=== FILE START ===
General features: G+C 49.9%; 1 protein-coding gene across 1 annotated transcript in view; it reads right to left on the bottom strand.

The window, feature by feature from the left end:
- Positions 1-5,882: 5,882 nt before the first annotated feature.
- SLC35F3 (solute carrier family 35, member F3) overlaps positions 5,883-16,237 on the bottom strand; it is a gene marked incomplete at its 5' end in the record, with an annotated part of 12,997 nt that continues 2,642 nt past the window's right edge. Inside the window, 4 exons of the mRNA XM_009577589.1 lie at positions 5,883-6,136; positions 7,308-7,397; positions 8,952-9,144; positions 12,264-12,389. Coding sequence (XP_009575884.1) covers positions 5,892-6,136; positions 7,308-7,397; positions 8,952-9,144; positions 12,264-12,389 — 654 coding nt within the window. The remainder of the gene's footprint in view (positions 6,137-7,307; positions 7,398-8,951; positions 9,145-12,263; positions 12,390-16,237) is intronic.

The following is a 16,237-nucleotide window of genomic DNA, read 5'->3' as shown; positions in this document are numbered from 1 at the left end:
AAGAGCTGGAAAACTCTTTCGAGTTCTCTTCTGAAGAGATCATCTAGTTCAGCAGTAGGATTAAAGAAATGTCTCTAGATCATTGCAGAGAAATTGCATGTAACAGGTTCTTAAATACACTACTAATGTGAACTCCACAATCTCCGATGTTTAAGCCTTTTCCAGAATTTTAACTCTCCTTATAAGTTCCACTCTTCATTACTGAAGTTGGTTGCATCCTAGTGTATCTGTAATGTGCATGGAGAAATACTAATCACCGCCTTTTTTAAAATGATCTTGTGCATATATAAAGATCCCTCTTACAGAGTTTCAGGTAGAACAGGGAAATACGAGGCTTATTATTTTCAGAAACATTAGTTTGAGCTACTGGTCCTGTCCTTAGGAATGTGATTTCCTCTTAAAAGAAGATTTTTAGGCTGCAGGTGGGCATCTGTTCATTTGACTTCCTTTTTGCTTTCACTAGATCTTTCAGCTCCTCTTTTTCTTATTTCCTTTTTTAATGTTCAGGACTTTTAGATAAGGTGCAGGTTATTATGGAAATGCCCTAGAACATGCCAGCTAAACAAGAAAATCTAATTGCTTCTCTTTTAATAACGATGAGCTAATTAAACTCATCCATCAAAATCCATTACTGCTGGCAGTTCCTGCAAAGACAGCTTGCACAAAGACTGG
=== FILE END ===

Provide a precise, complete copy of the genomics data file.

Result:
General features: G+C 49.9%; 1 protein-coding gene across 1 annotated transcript in view; it reads right to left on the bottom strand.

The window, feature by feature from the left end:
- Positions 1-5,882: 5,882 nt before the first annotated feature.
- SLC35F3 (solute carrier family 35, member F3) overlaps positions 5,883-16,237 on the bottom strand; it is a gene marked incomplete at its 5' end in the record, with an annotated part of 12,997 nt that continues 2,642 nt past the window's right edge. Inside the window, 4 exons of the mRNA XM_009577589.1 lie at positions 5,883-6,136; positions 7,308-7,397; positions 8,952-9,144; positions 12,264-12,389. Coding sequence (XP_009575884.1) covers positions 5,892-6,136; positions 7,308-7,397; positions 8,952-9,144; positions 12,264-12,389 — 654 coding nt within the window. The remainder of the gene's footprint in view (positions 6,137-7,307; positions 7,398-8,951; positions 9,145-12,263; positions 12,390-16,237) is intronic.

The following is a 16,237-nucleotide window of genomic DNA, read 5'->3' as shown; positions in this document are numbered from 1 at the left end:
AAGAGCTGGAAAACTCTTTCGAGTTCTCTTCTGAAGAGATCATCTAGTTCAGCAGTAGGATTAAAGAAATGTCTCTAGATCATTGCAGAGAAATTGCATGTAACAGGTTCTTAAATACACTACTAATGTGAACTCCACAATCTCCGATGTTTAAGCCTTTTCCAGAATTTTAACTCTCCTTATAAGTTCCACTCTTCATTACTGAAGTTGGTTGCATCCTAGTGTATCTGTAATGTGCATGGAGAAATACTAATCACCGCCTTTTTTAAAATGATCTTGTGCATATATAAAGATCCCTCTTACAGAGTTTCAGGTAGAACAGGGAAATACGAGGCTTATTATTTTCAGAAACATTAGTTTGAGCTACTGGTCCTGTCCTTAGGAATGTGATTTCCTCTTAAAAGAAGATTTTTAGGCTGCAGGTGGGCATCTGTTCATTTGACTTCCTTTTTGCTTTCACTAGATCTTTCAGCTCCTCTTTTTCTTATTTCCTTTTTTAATGTTCAGGACTTTTAGATAAGGTGCAGGTTATTATGGAAATGCCCTAGAACATGCCAGCTAAACAAGAAAATCTAATTGCTTCTCTTTTAATAACGATGAGCTAATTAAACTCATCCATCAAAATCCATTACTGCTGGCAGTTCCTGCAAAGACAGCTTGCACAAAGACTGG